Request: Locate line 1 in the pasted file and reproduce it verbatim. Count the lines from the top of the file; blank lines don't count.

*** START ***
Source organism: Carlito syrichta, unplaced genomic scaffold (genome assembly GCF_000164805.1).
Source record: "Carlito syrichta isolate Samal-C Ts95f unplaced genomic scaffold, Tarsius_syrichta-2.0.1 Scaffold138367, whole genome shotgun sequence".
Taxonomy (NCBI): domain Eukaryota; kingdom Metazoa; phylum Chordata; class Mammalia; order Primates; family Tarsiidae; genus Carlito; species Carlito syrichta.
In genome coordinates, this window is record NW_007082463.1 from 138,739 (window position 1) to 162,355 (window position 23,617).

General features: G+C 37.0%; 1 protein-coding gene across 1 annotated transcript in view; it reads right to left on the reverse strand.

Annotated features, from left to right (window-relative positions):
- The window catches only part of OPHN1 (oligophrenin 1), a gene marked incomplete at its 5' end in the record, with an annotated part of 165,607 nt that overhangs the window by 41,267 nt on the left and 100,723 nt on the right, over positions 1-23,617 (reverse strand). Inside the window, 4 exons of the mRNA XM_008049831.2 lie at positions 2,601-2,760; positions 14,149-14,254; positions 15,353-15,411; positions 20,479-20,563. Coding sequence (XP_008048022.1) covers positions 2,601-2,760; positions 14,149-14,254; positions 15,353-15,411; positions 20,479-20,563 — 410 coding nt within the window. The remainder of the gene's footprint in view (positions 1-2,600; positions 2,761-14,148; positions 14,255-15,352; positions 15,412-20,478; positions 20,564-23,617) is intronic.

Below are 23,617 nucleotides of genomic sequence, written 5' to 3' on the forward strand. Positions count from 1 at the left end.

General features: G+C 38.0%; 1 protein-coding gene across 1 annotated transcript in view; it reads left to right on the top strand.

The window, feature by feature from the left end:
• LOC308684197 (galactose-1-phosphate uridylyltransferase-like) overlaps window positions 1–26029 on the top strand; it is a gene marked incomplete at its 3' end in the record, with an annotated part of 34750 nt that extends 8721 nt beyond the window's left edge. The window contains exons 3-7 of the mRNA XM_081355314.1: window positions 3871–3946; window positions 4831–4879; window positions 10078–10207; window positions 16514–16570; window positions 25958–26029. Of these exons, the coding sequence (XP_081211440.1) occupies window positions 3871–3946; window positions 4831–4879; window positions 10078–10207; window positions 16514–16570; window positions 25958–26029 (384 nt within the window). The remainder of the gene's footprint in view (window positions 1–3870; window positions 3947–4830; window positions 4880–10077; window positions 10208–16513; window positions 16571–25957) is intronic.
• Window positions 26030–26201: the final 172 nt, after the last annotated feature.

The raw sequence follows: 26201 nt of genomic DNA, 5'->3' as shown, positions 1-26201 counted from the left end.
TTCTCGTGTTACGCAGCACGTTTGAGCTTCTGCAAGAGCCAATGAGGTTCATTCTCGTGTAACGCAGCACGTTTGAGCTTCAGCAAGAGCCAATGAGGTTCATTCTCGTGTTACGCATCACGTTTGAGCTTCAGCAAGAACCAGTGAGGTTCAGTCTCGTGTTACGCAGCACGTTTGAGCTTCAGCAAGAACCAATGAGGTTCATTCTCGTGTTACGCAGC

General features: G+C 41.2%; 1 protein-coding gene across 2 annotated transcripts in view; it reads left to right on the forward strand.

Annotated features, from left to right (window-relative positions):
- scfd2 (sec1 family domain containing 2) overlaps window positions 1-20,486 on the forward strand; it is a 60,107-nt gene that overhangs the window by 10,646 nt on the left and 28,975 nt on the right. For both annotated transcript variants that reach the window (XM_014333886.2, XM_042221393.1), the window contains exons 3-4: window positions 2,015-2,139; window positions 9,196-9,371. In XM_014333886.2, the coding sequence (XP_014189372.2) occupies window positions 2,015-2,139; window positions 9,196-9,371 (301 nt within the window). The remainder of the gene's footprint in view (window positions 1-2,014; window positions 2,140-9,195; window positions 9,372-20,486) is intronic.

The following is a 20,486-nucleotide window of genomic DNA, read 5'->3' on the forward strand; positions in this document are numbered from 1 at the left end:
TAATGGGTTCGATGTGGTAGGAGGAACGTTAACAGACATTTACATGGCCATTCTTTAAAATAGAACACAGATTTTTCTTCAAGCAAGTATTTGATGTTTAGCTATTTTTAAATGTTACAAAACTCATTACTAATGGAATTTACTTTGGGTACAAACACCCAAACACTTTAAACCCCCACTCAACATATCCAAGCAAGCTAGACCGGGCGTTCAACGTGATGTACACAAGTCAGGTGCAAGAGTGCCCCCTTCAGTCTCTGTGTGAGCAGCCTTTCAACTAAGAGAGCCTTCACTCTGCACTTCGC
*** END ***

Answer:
Source organism: Carlito syrichta, unplaced genomic scaffold (genome assembly GCF_000164805.1).